I guess people have always been good at extremes.

I love the Via Media because it’s where I seem to fit best these days. I’m just muddling around somewhere in-between the extremes of the right and left: religiously, politically, socially, etc. I refuse to compromise my orthodox view of the Bible and Christianity. But I also refuse to go along with the religious traditions of cultural evangelicalism. I want to passionately love the people God has created, and I want to hold to the actual truth of His Word at the same time. It’s an awkward place, and kind of messy, and I definitely might get stuff wrong, but I’m okay with that. It’s not that I’m compromising, I’m just choosing to hold truths in tension.

I want to dialogue with people who are different than me. I want to learn from people I disagree with. I want to hold my perspective with an open hand. While at the same time continuing to believe in a very big, very real, incredibly amazing God who knows it all. Grace and truth, that is the goal in my pursuit of the awkward middle way. I want to hold tightly to truth in one hand and grace in the other. I want to be like Jesus.

It’s been amazing to find more middle way muddlers lately. Sometimes this journey can be lonely. But together we can be a tribe, a family. Figuring this out together in humility. Giving plenty of grace. Understanding that it’s not really us vs. them and rarely is anything actually black and white. We might get glares from both sides of the bonfire, but that’s okay because Jesus got a lot of glares too.

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You can listen to my corresponding podcast on any of these listening platforms. It’s Episode #15 The Awkward Middle Way.

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The Theology of Me

The Theology of Me (1)

Once a month or so my friend, Alexis, and I meet for breakfast. I don’t have many friends who are up for deep theological conversations at 8am, so Alexis is pretty special. We drink coffee, eat bagels, and ponder God. She’s a decade or so younger than me and her perspective on life is refreshing. Alexis was the one who inspired this blog post and corresponding podcast episode when she mentioned a double-sided theology of God.

We are both taking night classes at our church. I’m taking a Bible Study Methods class (which I’ve been consistently talking about on my Facebook page), and Alexis is taking a Theology class. “In order to have an accurate view of God,” Alexis began, “we must believe in His transcendence and immanence.”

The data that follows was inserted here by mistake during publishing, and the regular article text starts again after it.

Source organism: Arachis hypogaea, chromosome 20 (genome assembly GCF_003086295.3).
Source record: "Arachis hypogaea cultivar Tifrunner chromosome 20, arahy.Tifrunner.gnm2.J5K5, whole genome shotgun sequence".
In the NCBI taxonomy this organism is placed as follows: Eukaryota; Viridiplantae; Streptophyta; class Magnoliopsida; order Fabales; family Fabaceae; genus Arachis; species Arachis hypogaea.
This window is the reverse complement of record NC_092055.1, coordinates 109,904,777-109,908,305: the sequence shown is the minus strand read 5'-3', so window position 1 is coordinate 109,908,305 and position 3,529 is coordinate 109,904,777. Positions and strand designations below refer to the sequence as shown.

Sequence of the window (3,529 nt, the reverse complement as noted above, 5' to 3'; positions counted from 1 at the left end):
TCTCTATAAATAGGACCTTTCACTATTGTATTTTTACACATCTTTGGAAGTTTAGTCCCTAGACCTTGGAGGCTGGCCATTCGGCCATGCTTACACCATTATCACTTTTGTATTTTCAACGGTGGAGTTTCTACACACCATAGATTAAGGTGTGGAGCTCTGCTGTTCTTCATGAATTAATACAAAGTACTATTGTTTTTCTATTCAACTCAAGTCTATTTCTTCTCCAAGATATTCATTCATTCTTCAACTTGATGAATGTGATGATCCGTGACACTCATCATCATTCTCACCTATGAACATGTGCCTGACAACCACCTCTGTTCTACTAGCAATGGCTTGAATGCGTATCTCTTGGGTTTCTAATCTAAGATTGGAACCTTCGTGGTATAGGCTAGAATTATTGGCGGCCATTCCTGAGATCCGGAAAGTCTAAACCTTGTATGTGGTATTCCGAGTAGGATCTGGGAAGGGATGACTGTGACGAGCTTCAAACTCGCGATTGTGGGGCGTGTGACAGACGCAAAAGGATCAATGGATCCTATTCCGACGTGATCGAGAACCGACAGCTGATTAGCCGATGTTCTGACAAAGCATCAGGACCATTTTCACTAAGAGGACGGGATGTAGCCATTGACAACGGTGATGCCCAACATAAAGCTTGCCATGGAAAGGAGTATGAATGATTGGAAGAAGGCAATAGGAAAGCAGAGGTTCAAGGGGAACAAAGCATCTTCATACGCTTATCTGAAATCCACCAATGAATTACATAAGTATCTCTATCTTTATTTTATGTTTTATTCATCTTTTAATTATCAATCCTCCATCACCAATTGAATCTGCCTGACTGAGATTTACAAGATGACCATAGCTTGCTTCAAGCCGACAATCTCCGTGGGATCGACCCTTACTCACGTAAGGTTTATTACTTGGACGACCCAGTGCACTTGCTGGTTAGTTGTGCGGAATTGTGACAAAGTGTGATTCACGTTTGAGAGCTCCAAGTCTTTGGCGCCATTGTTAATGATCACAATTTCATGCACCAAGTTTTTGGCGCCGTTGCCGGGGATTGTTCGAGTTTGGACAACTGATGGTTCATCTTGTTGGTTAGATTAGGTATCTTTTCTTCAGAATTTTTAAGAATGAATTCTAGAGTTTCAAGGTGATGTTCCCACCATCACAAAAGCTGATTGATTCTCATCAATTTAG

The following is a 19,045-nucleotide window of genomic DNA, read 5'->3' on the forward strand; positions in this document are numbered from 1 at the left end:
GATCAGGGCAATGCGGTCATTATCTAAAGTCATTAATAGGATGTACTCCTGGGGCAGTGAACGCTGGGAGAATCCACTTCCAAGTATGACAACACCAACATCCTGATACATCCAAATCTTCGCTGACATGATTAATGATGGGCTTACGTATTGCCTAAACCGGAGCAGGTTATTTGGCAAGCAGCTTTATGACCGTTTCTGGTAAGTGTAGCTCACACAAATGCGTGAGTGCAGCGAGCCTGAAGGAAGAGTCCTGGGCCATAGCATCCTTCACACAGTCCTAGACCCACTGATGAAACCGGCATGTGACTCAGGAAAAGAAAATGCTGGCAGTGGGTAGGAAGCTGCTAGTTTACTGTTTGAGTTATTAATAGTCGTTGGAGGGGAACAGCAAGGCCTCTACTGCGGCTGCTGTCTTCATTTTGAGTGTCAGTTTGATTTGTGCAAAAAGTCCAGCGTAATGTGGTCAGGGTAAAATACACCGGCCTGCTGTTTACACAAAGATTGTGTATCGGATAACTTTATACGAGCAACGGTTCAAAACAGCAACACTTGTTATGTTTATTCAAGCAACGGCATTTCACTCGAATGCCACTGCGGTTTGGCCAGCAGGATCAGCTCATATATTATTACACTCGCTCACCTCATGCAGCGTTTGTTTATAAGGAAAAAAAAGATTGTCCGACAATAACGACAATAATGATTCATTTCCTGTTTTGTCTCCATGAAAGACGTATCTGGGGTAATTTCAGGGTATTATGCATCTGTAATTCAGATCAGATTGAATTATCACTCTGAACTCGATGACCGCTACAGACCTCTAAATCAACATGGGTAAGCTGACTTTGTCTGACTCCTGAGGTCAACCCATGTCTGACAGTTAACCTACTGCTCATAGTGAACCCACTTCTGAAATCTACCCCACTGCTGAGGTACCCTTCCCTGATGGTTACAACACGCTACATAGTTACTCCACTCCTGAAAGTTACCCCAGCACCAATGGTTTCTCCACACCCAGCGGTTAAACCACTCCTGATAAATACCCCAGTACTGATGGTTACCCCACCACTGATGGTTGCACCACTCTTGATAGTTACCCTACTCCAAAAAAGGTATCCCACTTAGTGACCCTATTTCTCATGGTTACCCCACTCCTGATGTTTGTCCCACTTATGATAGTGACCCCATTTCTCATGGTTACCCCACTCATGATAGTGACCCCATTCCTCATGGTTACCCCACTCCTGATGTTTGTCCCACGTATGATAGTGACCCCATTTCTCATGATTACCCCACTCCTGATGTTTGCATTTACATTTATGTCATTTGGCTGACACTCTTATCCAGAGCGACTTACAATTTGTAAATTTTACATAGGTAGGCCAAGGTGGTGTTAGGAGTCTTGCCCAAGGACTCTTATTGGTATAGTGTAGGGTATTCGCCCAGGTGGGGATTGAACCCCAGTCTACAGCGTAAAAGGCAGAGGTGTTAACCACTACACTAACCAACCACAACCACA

Those are big words and I had to look them up.

Transcendence means that God is above us in every way. He is hidden and we can never know Him fully here on earth. But immanence means that God is also with us. He has revealed a portion of Himself to us and He is able to be known.

One of these beliefs about God without the other creates a god that is out of balance. This theology quickly becomes more about me than anything else.

My brain started to spin. How else we have created a Theology of Me within our versions of Christianity?

Maybe it’s because we can’t see God and don’t have daily physical interactions with Him. Or maybe it’s because we are naturally His enemies. But for whatever reason, we humans are constantly misrepresenting the very Real and Living God of the Universe. And we are pathetically good at extremes

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Jumping to a side comes naturally with a black and white or us vs. them mentality. But I think truth is found in tension, in the Awkward Middle Way (that I’ll be talking more about next time), as we hold onto two seemingly opposing truths.

Here is what I see happening in modern Western Christianity.

There are two extreme versions and neither is accurate. One group focuses on God’s love and goodness (as defined by their own opinions). Their god is nice but he is also kind of wimpy. He cares more about people’s happiness and other positive emotions than he does about what they do or don’t do.

The Bible becomes irrelevant as people pick and choose the parts that seem good to them. Somehow, they seem to believe that they are more advanced than the original authors of Scripture or even God himself. Salvation is vague if even necessary at all.

This kind of theology might seem good because it is kind and loving and hopeful, but people are the real gods here and it’s actually a Theology of Me.

The other side holds tightly to truth (as defined by their opinions). They focus on God’s power and rules. Their god is holy and just, but he’s also kind of a manipulative narcissist. He demands correct behavior and good people who are afraid of him.